How Actors Work As Trade Show Presenters

If you read Acting In Chicago, you know I do TV shows, commercials, VO and such, but I also work in other, more remote corners of the acting world. Being a trade show presenter falls into that category. It’s definitely not acting in the traditional sense, it’s more like hosting, but that doesn’t mean actors shouldn’t learn about this kind of work. It could turn into a nice income stream, which will allow you to be able to keep working toward your traditional acting goals.

If you’d rather watch the video of this post, here it is:

Every year for the past 7, I’ve worked for Avid Technology. And If you don’t know Avid, they make a lot of the tech which allows creators to make your favorite media. If you’ve ever streamed music, watched a TV show or movie, or caught your local news, you’ve experienced Avid’s work. And every year the company has a large presence at NAB, the trade show for broadcasters.

My job starts a few weeks before I head to Vegas, where NAB is held. The script is written by the production team and I’ll jump on a conference call for a read through. This is to give everyone a chance to hear the words out loud for the first time. Changes will be discussed and the scripts will be updated. Eventually they’ll be declared final, and the video production team will start crafting media to go along with the presentation. Avid likes to integrate software demos into their presentations, so Avid’s trainers are always my co-presenters.

As a rule, I do these presentations on ear prompter. If you don’t know what an ear prompter is, it’s a tool that allows actors to deliver their lines word for word, without holding a script and without the need for memorization. I did a video that explains everything.

The EAR is ideal for live presentations because it solves a lot of problems. Scripts are frequently changed at the last minute, and they usually need to be timed to media elements. Instead of relying on my memory and timing, having scripts streamed to me via the EAR takes that responsibility away, which is great.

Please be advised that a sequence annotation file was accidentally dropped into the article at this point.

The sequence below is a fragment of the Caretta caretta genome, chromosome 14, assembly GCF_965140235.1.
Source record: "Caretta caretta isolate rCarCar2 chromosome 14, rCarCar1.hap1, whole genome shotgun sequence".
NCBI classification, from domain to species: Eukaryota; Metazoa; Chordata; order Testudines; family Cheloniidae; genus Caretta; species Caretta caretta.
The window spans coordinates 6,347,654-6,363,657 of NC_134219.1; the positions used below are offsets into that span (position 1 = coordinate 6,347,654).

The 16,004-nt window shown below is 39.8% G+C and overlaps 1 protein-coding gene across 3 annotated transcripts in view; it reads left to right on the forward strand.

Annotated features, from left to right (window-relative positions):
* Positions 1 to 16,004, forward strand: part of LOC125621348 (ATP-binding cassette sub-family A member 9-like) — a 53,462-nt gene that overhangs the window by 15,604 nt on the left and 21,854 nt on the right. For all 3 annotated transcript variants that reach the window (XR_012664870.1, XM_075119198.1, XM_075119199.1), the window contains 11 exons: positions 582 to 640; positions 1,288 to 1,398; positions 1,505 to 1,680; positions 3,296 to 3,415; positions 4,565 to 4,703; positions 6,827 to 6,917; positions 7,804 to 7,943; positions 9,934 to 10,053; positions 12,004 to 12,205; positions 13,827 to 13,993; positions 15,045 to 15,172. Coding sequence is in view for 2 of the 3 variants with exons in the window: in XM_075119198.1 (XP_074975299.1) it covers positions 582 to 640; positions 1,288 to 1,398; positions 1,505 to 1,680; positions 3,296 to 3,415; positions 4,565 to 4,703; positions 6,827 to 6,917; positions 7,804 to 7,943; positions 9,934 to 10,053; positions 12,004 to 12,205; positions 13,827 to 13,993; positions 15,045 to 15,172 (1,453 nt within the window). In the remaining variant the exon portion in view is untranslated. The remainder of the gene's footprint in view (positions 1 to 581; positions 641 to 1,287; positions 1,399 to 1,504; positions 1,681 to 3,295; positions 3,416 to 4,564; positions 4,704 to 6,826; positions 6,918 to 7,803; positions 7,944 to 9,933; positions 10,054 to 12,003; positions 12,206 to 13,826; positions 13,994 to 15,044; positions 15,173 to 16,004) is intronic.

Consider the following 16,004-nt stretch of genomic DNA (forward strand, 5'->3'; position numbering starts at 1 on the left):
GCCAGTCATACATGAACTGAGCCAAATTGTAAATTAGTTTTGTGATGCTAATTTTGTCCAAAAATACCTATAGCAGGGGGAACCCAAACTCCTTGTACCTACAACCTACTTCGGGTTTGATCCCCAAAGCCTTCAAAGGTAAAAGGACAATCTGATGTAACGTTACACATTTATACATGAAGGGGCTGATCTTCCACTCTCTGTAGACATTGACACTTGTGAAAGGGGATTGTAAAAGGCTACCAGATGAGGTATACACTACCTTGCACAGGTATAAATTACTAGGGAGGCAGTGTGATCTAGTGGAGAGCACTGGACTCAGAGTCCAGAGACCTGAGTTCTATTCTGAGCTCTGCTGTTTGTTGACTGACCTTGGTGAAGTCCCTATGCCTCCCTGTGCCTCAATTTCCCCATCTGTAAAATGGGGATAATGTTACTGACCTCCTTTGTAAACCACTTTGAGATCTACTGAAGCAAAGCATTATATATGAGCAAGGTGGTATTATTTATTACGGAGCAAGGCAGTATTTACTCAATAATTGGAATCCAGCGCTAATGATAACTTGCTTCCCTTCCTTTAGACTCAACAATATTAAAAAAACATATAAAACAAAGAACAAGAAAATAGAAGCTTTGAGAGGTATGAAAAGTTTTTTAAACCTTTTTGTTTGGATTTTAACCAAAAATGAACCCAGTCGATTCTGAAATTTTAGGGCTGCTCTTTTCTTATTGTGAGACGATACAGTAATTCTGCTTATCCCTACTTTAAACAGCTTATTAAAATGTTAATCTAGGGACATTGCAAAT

I’ll usually arrive in Vegas a couple days before the show opens. When I get there, the booth is in the process of being built, and we begin the process of building our presentation. As we rehearse, we work on content, pacing and just try to become as familiar as possible with the words. This process is a reflection of how our technical director works. He doesn’t like surprises and feels it’s worth an extra day or two of rehearsals so everyone can be as prepped as possible.

Eventually, show day arrives and by then all the kinks are usually worked out. But sometimes the unforeseen happens. This year, one of our LED screens decided to act up five minutes before the show opened on day 1, spitting green fuzz instead of buttery smooth video and graphics. It got sorted out before the crowds came, but it was close.

I typically do one presentation an hour, lasting up to 20 minutes long. Some years I’ll work two different scripts, others I’ll do just one. This year it was pretty short, only about 10 minutes. It all depends on what Avid wants to showcase.

Trade show presentations
You know you’ve made it big when the mic has your name on it.

The crowds are legendarily thick around the Avid booth’s main stage. At peak times, the room’s noise level is through the roof, so a couple years ago I started using two wireless earpieces for this show. I used to be able to get away with just one with the volume cranked to compensate for the ambient noise, but no more. Now I stream audio through both ears, which guarantees that I’ll hear every consonant.

The show is a four day event. Day number one is super energetic. The crowd is excited to be there, the demos are still fresh to the presenters, and I’m just glad to be there working and getting good feedback.

As they days go on, we settle into a routine, but become a little more tired each day. By day three everyone’s in the booth has heard the script thirty times and the crowd starts to thin out. People still come by, but they don’t linger as long because they may be rushing to see as much as possible while there’s still time. By day four I usually take the day to walk around and see what other booths are doing.

We end up saying our goodbyes after having a little fun with our last show. One year we were given footage from a Star Trek film to use in a demo, so we all dressed up…

Star Trek silliness.
Having some fun during out last presentation.

Don’t ever let anyone tell you that working a trade show isn’t hard work. You earn your money doing this job. It’s hard on your feet, it’s mentally challenging to stay engaged with material you (sometimes) know little about for days on end, and it requires a lot of interaction with the public.

Speaking of money, trade shows can be very lucrative for actors. In Acting In Chicago, I include very detailed information about how much an actor can make from trade show work, and which talent agencies actors should look at for this work.

It’s definitely worth looking into as a side gig. And if you wind up loving it, there are actors who have made trade shows their main thing.